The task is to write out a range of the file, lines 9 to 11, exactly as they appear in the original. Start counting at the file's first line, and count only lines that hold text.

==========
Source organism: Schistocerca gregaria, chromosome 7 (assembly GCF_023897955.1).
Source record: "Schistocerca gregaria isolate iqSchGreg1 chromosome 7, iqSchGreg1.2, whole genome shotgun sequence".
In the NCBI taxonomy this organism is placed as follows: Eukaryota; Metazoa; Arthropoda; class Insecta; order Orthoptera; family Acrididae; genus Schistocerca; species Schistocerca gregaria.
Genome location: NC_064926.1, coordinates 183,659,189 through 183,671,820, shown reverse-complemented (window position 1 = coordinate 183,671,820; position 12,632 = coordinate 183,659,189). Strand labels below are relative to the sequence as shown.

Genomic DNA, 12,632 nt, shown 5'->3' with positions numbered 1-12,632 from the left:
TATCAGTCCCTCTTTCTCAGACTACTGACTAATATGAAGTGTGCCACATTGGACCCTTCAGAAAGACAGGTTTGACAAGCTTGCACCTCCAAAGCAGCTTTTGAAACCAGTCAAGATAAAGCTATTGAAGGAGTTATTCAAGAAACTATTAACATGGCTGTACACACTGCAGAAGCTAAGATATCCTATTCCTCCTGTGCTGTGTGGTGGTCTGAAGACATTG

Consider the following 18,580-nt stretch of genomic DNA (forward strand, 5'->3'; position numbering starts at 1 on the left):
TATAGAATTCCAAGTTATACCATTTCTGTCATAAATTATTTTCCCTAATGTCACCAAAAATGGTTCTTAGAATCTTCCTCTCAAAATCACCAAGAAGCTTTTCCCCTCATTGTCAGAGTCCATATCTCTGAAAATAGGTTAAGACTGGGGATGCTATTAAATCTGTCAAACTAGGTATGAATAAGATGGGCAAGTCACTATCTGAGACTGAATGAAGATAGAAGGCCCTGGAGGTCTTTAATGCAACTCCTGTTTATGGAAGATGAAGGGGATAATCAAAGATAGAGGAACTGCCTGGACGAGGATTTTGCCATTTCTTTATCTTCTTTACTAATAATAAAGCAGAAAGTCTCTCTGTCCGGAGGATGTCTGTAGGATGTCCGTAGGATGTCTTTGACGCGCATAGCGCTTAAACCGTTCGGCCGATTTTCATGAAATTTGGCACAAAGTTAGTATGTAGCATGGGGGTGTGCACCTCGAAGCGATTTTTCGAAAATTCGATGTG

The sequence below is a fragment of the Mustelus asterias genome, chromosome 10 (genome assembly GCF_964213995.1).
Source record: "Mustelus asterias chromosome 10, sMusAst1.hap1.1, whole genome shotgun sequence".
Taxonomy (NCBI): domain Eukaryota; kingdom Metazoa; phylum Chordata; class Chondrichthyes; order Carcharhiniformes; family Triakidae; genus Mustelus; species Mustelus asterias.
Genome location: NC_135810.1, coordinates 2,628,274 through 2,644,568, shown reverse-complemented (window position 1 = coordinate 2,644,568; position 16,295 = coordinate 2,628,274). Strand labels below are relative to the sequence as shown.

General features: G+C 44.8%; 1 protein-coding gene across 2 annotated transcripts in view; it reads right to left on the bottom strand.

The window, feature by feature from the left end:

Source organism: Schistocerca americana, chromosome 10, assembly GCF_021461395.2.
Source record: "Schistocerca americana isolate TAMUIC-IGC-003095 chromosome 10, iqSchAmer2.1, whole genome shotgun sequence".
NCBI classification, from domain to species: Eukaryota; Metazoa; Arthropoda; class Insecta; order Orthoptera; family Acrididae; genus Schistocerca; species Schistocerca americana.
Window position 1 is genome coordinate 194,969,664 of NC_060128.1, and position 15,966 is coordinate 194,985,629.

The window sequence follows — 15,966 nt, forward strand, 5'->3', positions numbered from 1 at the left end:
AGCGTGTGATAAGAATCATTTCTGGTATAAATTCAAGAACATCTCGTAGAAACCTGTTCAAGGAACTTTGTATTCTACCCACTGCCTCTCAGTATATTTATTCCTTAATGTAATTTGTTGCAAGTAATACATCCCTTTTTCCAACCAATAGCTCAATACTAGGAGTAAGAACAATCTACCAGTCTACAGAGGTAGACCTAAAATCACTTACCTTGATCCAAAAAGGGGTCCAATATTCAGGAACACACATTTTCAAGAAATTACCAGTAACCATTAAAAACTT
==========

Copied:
The sequence below is a fragment of the Mustelus asterias genome, chromosome 10 (genome assembly GCF_964213995.1).
Source record: "Mustelus asterias chromosome 10, sMusAst1.hap1.1, whole genome shotgun sequence".
Taxonomy (NCBI): domain Eukaryota; kingdom Metazoa; phylum Chordata; class Chondrichthyes; order Carcharhiniformes; family Triakidae; genus Mustelus; species Mustelus asterias.